Knitting an I-Cord
An I-cord is basically knitted rope; or, more precisely, a very narrow tube of stockinette stitch.
It has a variety of decorative uses and you'll usually find it used as borders on items like blankets and cushions, or used as straps and drawstrings. However, you can really get creative with I-cord.
I've seen it used as the legs on a stuffed bird toy, for instance, as well as sewn into shapes such as flowers and used as embellishments. But my favourite use is where the I-cord is used as really bulky yarn and knitted using large diameter needles to create an awesome chunky knit effect.
The 'I' in I-cord actually stands for 'idiot' because it's supposed to be so easy to make!
I think it's a good technique for beginners to learn because it is the simplest introduction to circular knitting you can have.
Photo of an insect using I-cord as the antennae, by Storebukkebruse.
All of the techniques I've covered so far have only involved what is called 'flat knitting' where you knit a row, turn your work over (swapping the needles between your hands), and then knit a row on the other side of your work.
However, circular knitting is where you don't turn your work over between rows; you just keep knitting round and round on the front/right side of your work. This creates a seamless tube shape, and therefore circular knitting is used where you are making 3D shapes.
In terms of what equipment you need for each type of knitting; circular knitting needles or a set of double-pointed needles (DPNs) are used for circular knitting projects, whilst flat knitting is mostly done on straight single-pointed needles.
I-cord usually only requires 3 or 4 stitches to be cast on to your needles, although 5 or 6 stitches is not unheard of.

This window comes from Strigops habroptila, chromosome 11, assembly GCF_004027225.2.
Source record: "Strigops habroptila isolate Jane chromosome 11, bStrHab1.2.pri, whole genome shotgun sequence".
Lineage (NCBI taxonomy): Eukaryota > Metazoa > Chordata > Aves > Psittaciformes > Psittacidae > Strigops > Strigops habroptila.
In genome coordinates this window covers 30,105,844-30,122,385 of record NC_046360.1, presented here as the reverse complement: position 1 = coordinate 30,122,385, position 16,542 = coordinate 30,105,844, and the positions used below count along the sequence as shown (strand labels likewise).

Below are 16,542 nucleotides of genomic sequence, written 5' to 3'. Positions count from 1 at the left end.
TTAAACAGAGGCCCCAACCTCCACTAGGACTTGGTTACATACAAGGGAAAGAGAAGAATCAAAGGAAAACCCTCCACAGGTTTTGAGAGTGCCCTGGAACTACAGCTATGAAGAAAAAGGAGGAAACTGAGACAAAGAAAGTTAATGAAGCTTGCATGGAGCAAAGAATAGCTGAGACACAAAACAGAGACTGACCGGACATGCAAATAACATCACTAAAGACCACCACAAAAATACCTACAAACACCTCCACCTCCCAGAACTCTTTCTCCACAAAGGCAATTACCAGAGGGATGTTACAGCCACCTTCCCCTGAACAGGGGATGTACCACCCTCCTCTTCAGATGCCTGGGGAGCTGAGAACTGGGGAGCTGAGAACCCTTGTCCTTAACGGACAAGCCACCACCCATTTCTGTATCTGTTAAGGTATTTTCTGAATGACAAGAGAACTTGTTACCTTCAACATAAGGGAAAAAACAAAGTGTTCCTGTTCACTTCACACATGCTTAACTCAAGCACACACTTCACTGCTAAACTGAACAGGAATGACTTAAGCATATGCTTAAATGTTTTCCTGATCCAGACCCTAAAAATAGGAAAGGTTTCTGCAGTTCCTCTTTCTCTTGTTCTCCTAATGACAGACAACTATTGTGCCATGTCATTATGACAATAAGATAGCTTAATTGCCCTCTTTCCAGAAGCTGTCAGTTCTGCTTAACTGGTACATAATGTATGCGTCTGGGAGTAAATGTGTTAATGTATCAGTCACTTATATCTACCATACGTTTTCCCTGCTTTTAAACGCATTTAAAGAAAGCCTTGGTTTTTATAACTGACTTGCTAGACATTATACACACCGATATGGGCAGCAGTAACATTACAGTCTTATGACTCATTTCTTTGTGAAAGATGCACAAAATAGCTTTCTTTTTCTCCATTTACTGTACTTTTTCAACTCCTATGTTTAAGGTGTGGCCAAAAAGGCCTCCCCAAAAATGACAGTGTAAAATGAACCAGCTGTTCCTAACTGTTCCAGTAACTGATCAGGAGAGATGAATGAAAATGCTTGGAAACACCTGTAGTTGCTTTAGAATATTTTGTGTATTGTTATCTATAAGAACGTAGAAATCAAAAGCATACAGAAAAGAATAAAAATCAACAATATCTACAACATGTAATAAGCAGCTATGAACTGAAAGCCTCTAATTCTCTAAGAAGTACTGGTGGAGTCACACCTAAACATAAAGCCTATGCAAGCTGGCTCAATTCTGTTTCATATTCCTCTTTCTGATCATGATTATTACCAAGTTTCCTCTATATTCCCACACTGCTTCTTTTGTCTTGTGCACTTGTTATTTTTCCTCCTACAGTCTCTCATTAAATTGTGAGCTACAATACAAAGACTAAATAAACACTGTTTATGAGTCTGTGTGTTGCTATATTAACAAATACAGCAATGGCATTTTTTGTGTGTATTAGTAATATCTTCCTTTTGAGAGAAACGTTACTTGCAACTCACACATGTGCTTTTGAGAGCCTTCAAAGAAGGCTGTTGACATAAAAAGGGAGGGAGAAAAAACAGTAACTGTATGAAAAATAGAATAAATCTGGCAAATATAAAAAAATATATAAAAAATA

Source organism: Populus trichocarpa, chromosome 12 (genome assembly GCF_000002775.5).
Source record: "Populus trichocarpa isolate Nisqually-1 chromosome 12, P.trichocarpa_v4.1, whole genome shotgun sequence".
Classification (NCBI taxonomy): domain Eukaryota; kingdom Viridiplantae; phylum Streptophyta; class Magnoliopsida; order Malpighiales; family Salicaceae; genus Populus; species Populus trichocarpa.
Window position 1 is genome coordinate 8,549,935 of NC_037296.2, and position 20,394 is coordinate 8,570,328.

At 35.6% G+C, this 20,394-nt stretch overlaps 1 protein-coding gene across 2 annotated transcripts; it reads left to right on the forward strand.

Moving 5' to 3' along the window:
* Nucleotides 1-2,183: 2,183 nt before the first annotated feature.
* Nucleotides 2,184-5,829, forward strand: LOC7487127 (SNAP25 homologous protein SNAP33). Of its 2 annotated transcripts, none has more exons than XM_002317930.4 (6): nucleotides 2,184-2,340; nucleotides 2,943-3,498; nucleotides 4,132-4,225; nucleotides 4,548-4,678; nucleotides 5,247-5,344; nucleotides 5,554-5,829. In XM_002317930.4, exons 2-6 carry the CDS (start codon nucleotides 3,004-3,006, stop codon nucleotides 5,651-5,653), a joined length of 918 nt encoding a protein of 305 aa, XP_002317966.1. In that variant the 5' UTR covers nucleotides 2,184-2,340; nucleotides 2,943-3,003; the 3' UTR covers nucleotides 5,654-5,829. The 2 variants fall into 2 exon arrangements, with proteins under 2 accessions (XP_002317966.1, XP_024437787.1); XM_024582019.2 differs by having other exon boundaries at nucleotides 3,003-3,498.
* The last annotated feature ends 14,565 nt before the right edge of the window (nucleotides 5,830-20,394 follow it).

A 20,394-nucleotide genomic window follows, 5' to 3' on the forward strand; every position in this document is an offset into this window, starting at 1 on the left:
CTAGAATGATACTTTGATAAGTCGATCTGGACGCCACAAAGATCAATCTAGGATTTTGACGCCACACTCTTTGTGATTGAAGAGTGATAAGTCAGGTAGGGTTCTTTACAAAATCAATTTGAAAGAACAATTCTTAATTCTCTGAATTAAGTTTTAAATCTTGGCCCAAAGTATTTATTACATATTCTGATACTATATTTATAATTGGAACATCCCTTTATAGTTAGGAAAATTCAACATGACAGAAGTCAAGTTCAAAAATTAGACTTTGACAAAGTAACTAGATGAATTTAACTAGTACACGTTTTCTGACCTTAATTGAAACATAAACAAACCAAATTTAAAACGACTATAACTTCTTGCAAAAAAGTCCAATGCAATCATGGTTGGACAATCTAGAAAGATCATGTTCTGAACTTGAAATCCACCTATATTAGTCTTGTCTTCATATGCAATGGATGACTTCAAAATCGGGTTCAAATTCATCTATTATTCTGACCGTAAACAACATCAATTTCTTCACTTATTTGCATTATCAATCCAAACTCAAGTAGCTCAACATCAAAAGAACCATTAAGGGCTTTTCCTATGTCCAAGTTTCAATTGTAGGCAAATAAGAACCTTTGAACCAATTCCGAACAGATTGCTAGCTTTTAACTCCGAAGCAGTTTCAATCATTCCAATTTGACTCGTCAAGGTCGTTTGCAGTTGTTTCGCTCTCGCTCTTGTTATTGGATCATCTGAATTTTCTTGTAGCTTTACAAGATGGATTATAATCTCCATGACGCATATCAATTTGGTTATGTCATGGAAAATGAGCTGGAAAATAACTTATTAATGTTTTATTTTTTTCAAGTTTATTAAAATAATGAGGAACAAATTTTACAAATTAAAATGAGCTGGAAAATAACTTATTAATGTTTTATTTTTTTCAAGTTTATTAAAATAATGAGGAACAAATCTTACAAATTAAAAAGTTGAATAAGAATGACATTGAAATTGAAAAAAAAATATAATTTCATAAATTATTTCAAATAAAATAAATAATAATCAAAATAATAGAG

Circular knitting normally involves many more stitches than this, and because the number of stitches in an I-cord is so few, you can't use the usual methods.
I.e. You can't use circular needles, and you can't use a set of 4 or 5 DPNs to make it. Instead, you need to use either 2 DPNs or 2 straight needles.
Below you will find the video lesson for the I-cord.
It is the sliding of the stitches on the DPNs, (or the slipping of the stitches on the straight needles), that produces circular knitting instead of flat knitting.
The only techniques you need to know to make an I-cord are: casting on, the knit stitch, binding off and (if you're using straight needles) slipping stitches purlwise.
These are all just simple, basic techniques, which makes the I-cord perfect for a beginner.
The very last step in finishing the I-cord is weaving the yarn tails in at both ends.
Unfortunately I couldn't find my yarn needle at the time of filming this video (oops) but it is very simple.
The idea is just to hide the yarn tail within the centre of the I-cord, so you just need to feed each tail down the centre of the I-cord at each end, using a yarn or tapestry needle, and cut off the excess yarn.
You can see my lesson on weaving in here.
Here you can see the effect created by knitting with I-cord and large diameter needles.
With regards to what you can do with I-cord after you've made it, here are some links to projects and tutorials that will hopefully give you lots of inspiration!
Creative I-Cord Ideas:
Attractive design based on the Carrick Bend Mat knot.
Cute pretzel shape with added white beads.
Video tutorial for braiding 4 I-cords together.
Long wraparound necklace in different shades.
These aren't actually made with I-cords, but they easily could be.
Modern jewellery idea with knotted I-cords.
Cover a cable with yarn for a tactile finish.
How to add a border to your project.
Shape your cord into words using wire.
You need to knit lots of I-cord for this project!
Wool roving inside the tube adds substance.
Use both red and white yarn to make the stripes.
A fun, colourful accessory for Winter.
With a button embellishment.
F i n d I - C o r d K n i t t i n g G a d g e t s o n A m a z o n :
I bought one of these I-cord knitters (from the Prym brand) a few years ago, and they really are a gem of a time saver if you want to knit lots of I-cord.
These little machines are powered by simply rotating the crank arm on the side, and once they've been set up you can create metres of I-cord in a matter of minutes...which is pretty impressive.
French knitting dollies, on the other hand, allow people who can't knit (and kids) have fun making I-cords too :)